21st Amendment – Back in Black

These tasting notes on the 21A Back in Black come with a bit of an interesting story.  It’s a Friday night in San Francisco and I’m off to see a show at the Great American Music Hall called WootStock.  It’s basically a geekfest nerdcore show staring none other than Wil (Wesley Crusher) Wheaton, Adam (Mythbusters) Savage, and a musical duo called Paul and Storm.  Lolz were had and I was able to meet Wil and Grant Imahara (also of Mythbusters), which was all very cool.  My friend had made Wil a shirt (back story here) and so as thanks he bought us a round.  That’s right, Westley Crusher paid for our beer.  It was awesome.  Nuff said.  By this point you’ve guessed that the beer I selected was the 21A’s Back in Black, Black India Ale.

Other than the fact that I love the 21A and nearly everything they produce, my primary interest here was to try another commercial example of a Black India Ale/Cascadian Dark Ale (whichever you prefer) and compare it to my own attempt at the style, which is now a nicely matured brew of its own. Back in Black has a very nice, but not overbearing roast malt flavor that you would expect from the dark malt additions. It’s a bit more malt forward than the one I brewed, and I admit, I rather liked the upfront dark roast character. As expected, the dark roast quickly gave way to the the hops and it faded fast into a IPA feel and flavor, which I still find somewhat magical and is why I’m so enamored with this style of beer. The hops were exactly what you’d expect from an IPA, I’m guessing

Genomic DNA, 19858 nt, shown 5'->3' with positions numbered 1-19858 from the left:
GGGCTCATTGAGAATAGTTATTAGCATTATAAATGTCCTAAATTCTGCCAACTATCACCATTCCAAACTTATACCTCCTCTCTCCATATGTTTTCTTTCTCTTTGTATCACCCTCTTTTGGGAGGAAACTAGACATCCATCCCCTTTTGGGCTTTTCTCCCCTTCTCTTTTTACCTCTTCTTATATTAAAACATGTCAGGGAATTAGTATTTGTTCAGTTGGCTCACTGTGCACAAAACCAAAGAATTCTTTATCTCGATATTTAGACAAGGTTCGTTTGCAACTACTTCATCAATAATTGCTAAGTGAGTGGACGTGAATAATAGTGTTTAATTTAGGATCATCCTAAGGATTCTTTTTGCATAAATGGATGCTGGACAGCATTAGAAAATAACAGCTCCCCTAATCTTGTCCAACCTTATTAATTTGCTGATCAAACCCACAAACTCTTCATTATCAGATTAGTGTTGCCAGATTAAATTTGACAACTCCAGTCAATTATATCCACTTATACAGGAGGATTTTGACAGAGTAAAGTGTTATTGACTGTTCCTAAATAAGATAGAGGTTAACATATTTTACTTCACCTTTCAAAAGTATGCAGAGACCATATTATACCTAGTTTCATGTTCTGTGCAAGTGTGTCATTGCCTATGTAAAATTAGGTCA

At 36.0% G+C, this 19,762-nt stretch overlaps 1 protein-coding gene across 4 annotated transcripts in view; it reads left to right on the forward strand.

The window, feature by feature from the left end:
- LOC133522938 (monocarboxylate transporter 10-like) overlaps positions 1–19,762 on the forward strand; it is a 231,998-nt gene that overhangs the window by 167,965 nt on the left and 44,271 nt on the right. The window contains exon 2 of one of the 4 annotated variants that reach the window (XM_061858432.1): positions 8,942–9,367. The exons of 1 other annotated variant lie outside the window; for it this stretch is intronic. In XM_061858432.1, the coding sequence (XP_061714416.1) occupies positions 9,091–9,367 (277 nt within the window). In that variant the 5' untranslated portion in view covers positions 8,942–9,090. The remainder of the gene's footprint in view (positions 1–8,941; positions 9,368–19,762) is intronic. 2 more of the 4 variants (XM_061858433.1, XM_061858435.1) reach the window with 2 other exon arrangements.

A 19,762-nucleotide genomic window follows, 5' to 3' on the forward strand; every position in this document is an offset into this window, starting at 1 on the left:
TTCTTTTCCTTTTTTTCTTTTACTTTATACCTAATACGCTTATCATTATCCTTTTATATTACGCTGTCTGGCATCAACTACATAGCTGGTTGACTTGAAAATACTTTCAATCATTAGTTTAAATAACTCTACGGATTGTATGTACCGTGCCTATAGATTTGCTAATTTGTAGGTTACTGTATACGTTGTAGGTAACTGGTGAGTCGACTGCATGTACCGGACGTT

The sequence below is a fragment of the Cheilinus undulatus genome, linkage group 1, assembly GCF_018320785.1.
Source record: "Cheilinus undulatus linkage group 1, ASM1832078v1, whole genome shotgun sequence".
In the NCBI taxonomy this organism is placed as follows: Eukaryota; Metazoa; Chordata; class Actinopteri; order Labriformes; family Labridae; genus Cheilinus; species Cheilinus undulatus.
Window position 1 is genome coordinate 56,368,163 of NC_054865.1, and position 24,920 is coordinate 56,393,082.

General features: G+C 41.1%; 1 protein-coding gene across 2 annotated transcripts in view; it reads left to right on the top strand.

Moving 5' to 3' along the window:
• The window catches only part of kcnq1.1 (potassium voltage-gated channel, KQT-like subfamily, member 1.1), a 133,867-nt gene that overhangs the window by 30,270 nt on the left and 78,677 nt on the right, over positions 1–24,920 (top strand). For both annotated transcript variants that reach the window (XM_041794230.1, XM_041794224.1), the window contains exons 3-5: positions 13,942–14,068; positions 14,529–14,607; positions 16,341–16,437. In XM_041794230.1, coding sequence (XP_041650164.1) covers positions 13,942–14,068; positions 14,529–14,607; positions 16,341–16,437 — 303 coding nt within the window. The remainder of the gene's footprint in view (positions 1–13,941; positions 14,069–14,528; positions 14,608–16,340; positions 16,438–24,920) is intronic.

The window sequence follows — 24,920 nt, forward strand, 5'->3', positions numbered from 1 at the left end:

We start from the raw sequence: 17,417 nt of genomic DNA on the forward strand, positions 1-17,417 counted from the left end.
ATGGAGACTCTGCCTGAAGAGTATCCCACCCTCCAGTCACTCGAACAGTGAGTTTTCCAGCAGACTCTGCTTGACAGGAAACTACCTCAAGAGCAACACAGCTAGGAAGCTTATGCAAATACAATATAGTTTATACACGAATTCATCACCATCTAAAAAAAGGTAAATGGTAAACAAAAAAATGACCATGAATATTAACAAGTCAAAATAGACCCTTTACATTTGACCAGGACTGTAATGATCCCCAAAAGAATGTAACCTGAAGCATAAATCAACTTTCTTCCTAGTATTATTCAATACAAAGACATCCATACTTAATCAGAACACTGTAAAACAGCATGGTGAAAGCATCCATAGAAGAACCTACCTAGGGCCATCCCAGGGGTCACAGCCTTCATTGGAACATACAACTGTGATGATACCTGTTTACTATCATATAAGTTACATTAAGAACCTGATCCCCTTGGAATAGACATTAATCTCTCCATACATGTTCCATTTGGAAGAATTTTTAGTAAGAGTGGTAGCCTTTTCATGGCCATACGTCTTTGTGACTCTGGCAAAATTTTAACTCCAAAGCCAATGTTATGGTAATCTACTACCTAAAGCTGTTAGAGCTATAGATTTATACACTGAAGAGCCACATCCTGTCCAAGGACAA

somewhere in the 70-ish IBU range with definite citrus notes of the Pacific Northwest hops. I ended up sucking down 5 of these over the course of the evening, discretion being the only reason I didn’t rage on with more.

As with many of the 21A’s beers, this one came in a can, which is really starting to catch on with the craft brew world, and rightly so. I’ve had their Brew Free or Die IPA and Water Mellon Wheat in both the can and fresh off the tap without noticing much difference between the two. Cans really are mini-kegs.

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